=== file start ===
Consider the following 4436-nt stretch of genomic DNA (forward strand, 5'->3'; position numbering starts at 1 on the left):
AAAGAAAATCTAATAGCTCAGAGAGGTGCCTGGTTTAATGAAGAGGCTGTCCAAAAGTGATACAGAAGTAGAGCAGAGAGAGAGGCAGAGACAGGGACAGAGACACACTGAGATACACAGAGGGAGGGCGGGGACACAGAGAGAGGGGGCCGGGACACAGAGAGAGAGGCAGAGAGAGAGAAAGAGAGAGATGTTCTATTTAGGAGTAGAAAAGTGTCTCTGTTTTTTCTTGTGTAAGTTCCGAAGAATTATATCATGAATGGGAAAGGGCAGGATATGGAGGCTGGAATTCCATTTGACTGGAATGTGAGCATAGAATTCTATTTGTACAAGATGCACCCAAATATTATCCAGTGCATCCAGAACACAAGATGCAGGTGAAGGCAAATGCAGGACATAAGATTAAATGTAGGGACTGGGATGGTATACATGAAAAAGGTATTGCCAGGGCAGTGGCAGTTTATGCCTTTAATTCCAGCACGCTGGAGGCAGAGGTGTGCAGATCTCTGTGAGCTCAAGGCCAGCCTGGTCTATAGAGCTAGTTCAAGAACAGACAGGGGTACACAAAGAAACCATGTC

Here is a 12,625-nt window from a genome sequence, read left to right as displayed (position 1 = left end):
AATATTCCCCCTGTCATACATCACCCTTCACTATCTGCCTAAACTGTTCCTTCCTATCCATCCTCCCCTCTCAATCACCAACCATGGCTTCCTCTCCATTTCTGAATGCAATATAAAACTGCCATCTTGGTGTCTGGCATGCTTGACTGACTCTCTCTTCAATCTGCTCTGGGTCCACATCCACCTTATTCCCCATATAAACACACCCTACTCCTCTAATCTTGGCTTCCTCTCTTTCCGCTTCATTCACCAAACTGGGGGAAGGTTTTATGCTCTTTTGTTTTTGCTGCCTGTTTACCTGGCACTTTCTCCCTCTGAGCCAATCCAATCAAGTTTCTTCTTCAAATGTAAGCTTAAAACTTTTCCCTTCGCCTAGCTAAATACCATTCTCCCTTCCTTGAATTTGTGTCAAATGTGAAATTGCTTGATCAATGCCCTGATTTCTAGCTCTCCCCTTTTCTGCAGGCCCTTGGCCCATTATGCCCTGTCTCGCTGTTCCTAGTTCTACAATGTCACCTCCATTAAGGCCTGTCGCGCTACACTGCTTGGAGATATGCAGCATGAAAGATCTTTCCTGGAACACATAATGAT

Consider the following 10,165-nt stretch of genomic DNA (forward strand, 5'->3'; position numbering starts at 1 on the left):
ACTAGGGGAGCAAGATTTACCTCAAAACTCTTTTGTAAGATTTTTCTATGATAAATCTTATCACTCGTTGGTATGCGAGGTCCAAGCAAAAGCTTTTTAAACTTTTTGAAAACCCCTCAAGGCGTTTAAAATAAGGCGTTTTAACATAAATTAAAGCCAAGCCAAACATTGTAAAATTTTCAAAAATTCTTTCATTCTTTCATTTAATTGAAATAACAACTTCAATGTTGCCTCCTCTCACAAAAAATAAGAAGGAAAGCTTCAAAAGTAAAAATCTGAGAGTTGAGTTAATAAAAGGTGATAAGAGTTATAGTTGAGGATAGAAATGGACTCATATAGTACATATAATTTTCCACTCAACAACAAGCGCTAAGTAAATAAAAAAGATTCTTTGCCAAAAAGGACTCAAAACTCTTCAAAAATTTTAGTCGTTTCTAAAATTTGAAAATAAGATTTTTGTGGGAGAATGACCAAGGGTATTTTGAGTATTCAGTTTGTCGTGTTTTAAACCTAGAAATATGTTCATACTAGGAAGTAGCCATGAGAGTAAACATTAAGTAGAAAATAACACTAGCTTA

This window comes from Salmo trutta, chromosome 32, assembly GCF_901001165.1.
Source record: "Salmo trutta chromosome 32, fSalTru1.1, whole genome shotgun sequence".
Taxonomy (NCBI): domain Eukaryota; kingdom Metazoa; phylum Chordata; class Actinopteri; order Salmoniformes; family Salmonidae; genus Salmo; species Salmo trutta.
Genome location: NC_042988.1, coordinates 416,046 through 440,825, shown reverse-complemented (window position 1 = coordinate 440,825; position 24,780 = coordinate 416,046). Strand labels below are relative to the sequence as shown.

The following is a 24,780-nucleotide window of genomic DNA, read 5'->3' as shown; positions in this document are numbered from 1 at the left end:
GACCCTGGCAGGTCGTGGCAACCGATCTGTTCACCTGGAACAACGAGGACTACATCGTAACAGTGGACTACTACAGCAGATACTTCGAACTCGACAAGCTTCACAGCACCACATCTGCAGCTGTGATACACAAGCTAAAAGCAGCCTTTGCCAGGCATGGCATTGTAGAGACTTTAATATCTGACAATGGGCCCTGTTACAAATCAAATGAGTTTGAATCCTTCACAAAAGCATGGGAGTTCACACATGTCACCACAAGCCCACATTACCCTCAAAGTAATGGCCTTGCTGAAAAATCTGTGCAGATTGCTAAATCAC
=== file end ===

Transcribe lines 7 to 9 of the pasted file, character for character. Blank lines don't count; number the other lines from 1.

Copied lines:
This window comes from Salmo trutta, chromosome 32, assembly GCF_901001165.1.
Source record: "Salmo trutta chromosome 32, fSalTru1.1, whole genome shotgun sequence".
Taxonomy (NCBI): domain Eukaryota; kingdom Metazoa; phylum Chordata; class Actinopteri; order Salmoniformes; family Salmonidae; genus Salmo; species Salmo trutta.